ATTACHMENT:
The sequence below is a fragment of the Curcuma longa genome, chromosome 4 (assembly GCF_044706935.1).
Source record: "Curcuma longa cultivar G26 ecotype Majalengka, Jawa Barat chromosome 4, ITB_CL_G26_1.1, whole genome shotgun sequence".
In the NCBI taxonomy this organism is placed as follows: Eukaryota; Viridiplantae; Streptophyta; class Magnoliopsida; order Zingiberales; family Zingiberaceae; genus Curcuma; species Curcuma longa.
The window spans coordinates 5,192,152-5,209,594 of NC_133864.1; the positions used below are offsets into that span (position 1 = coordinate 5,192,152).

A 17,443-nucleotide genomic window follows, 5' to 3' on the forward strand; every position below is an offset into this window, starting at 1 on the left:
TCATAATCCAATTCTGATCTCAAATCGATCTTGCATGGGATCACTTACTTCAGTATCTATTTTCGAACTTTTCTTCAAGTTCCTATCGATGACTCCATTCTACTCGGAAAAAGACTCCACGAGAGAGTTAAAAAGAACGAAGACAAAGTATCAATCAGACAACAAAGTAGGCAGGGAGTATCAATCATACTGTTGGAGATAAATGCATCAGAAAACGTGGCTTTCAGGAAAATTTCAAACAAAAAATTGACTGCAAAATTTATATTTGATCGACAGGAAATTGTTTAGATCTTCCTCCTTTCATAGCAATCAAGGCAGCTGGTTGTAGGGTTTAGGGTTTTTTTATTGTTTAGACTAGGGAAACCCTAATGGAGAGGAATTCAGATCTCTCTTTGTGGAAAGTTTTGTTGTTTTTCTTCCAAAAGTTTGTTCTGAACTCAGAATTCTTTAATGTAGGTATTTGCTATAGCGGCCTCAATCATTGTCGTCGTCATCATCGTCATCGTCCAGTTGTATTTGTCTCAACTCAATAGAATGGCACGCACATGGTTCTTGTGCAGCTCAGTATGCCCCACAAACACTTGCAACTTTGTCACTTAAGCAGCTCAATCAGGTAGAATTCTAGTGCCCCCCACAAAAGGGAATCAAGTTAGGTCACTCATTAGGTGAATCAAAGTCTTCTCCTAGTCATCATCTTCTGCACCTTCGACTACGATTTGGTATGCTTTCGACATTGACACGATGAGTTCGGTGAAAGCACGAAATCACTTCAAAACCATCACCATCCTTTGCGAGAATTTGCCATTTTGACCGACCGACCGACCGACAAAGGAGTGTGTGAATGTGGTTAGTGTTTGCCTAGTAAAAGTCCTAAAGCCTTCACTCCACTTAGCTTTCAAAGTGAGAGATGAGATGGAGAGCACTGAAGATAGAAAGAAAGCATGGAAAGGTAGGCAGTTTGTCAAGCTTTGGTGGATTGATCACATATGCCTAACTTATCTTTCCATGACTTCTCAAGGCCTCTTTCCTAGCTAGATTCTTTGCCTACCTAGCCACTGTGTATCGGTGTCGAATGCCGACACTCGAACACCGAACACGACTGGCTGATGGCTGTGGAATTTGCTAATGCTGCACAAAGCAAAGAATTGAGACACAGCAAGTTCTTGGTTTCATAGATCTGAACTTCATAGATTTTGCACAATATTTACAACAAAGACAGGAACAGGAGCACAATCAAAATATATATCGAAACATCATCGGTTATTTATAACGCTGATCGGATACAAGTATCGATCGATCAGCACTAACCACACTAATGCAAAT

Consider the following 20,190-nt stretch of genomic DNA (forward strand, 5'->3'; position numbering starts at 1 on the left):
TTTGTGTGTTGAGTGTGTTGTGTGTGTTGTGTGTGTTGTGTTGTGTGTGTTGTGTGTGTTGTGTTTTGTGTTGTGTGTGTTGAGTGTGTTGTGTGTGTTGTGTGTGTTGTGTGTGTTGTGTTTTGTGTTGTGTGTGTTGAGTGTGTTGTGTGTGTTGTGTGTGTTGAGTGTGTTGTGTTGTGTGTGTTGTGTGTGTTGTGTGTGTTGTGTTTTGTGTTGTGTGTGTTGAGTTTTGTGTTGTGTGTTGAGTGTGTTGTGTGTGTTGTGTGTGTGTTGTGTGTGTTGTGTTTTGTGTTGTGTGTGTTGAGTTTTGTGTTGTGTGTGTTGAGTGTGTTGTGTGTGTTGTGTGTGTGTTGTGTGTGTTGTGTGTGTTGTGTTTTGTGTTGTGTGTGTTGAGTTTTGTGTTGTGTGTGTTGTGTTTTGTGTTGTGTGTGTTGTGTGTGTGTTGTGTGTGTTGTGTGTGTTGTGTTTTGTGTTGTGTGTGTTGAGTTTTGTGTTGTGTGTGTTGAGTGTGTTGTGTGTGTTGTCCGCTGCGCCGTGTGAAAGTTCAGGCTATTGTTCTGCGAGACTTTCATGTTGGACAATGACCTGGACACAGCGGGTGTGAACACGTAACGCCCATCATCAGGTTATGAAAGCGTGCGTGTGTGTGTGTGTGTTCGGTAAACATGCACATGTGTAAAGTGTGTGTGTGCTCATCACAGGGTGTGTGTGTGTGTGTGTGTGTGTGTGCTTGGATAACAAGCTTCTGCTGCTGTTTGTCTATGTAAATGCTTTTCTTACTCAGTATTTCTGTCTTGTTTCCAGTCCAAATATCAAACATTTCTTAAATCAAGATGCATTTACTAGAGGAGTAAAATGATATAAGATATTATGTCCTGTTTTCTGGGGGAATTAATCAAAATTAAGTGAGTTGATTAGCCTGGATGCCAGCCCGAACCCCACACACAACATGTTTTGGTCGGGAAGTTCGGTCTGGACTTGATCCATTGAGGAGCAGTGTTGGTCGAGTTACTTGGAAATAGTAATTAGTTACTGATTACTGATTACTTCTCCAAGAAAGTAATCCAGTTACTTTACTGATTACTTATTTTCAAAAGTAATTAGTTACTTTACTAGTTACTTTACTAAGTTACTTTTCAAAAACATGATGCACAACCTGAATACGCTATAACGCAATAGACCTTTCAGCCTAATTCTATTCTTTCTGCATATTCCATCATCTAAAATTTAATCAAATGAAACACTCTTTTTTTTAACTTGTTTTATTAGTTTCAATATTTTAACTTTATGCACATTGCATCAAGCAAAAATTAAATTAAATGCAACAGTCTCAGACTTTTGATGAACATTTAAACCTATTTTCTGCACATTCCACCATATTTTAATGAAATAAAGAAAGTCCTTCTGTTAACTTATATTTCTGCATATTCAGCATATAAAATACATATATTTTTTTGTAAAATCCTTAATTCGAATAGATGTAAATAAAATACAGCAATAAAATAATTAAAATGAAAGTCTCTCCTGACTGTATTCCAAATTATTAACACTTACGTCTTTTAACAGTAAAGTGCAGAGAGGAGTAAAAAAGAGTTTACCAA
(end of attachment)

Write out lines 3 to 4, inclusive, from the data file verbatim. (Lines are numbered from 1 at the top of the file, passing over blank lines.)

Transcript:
In the NCBI taxonomy this organism is placed as follows: Eukaryota; Viridiplantae; Streptophyta; class Magnoliopsida; order Zingiberales; family Zingiberaceae; genus Curcuma; species Curcuma longa.
The window spans coordinates 5,192,152-5,209,594 of NC_133864.1; the positions used below are offsets into that span (position 1 = coordinate 5,192,152).